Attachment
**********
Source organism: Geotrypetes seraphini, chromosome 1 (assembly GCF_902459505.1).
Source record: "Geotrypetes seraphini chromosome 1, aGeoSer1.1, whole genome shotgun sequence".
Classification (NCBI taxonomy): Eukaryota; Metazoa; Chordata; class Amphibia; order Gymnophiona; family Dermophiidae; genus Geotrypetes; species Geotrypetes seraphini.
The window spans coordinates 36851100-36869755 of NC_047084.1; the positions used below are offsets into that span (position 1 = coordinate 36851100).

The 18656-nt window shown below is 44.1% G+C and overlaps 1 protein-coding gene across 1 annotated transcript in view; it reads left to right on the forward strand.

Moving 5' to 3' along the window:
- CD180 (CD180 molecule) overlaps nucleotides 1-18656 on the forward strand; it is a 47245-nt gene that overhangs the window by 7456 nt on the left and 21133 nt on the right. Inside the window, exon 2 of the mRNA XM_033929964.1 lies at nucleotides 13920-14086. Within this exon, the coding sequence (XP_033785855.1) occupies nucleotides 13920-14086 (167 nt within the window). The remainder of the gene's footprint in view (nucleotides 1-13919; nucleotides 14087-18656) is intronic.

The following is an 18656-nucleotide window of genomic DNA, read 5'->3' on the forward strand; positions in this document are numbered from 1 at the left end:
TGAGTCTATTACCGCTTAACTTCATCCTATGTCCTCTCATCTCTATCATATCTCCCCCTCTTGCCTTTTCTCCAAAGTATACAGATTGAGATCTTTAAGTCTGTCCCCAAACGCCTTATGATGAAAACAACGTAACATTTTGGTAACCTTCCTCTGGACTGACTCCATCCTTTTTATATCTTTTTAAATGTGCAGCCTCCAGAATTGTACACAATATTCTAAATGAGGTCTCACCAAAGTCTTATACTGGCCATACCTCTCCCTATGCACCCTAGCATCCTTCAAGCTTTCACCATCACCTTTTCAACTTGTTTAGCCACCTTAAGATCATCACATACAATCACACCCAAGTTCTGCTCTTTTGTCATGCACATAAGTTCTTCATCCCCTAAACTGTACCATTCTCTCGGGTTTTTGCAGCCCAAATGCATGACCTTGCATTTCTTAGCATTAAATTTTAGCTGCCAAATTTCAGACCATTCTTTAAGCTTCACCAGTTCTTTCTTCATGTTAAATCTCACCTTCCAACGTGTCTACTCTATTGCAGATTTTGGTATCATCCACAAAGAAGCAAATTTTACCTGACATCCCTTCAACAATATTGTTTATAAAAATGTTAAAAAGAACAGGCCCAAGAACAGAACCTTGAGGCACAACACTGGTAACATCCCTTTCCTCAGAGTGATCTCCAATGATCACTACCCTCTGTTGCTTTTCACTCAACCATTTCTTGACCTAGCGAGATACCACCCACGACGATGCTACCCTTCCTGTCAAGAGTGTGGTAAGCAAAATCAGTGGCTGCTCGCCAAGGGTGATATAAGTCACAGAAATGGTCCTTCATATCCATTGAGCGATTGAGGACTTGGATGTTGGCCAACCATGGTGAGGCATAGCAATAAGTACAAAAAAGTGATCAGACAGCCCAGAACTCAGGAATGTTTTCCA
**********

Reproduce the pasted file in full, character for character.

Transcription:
Source organism: Geotrypetes seraphini, chromosome 1 (assembly GCF_902459505.1).
Source record: "Geotrypetes seraphini chromosome 1, aGeoSer1.1, whole genome shotgun sequence".
Classification (NCBI taxonomy): Eukaryota; Metazoa; Chordata; class Amphibia; order Gymnophiona; family Dermophiidae; genus Geotrypetes; species Geotrypetes seraphini.
The window spans coordinates 36851100-36869755 of NC_047084.1; the positions used below are offsets into that span (position 1 = coordinate 36851100).

The 18656-nt window shown below is 44.1% G+C and overlaps 1 protein-coding gene across 1 annotated transcript in view; it reads left to right on the forward strand.

Moving 5' to 3' along the window:
- CD180 (CD180 molecule) overlaps nucleotides 1-18656 on the forward strand; it is a 47245-nt gene that overhangs the window by 7456 nt on the left and 21133 nt on the right. Inside the window, exon 2 of the mRNA XM_033929964.1 lies at nucleotides 13920-14086. Within this exon, the coding sequence (XP_033785855.1) occupies nucleotides 13920-14086 (167 nt within the window). The remainder of the gene's footprint in view (nucleotides 1-13919; nucleotides 14087-18656) is intronic.

The following is an 18656-nucleotide window of genomic DNA, read 5'->3' on the forward strand; positions in this document are numbered from 1 at the left end:
TGAGTCTATTACCGCTTAACTTCATCCTATGTCCTCTCATCTCTATCATATCTCCCCCTCTTGCCTTTTCTCCAAAGTATACAGATTGAGATCTTTAAGTCTGTCCCCAAACGCCTTATGATGAAAACAACGTAACATTTTGGTAACCTTCCTCTGGACTGACTCCATCCTTTTTATATCTTTTTAAATGTGCAGCCTCCAGAATTGTACACAATATTCTAAATGAGGTCTCACCAAAGTCTTATACTGGCCATACCTCTCCCTATGCACCCTAGCATCCTTCAAGCTTTCACCATCACCTTTTCAACTTGTTTAGCCACCTTAAGATCATCACATACAATCACACCCAAGTTCTGCTCTTTTGTCATGCACATAAGTTCTTCATCCCCTAAACTGTACCATTCTCTCGGGTTTTTGCAGCCCAAATGCATGACCTTGCATTTCTTAGCATTAAATTTTAGCTGCCAAATTTCAGACCATTCTTTAAGCTTCACCAGTTCTTTCTTCATGTTAAATCTCACCTTCCAACGTGTCTACTCTATTGCAGATTTTGGTATCATCCACAAAGAAGCAAATTTTACCTGACATCCCTTCAACAATATTGTTTATAAAAATGTTAAAAAGAACAGGCCCAAGAACAGAACCTTGAGGCACAACACTGGTAACATCCCTTTCCTCAGAGTGATCTCCAATGATCACTACCCTCTGTTGCTTTTCACTCAACCATTTCTTGACCTAGCGAGATACCACCCACGACGATGCTACCCTTCCTGTCAAGAGTGTGGTAAGCAAAATCAGTGGCTGCTCGCCAAGGGTGATATAAGTCACAGAAATGGTCCTTCATATCCATTGAGCGATTGAGGACTTGGATGTTGGCCAACCATGGTGAGGCATAGCAATAAGTACAAAAAAGTGATCAGACAGCCCAGAACTCAGGAATGTTTTCCA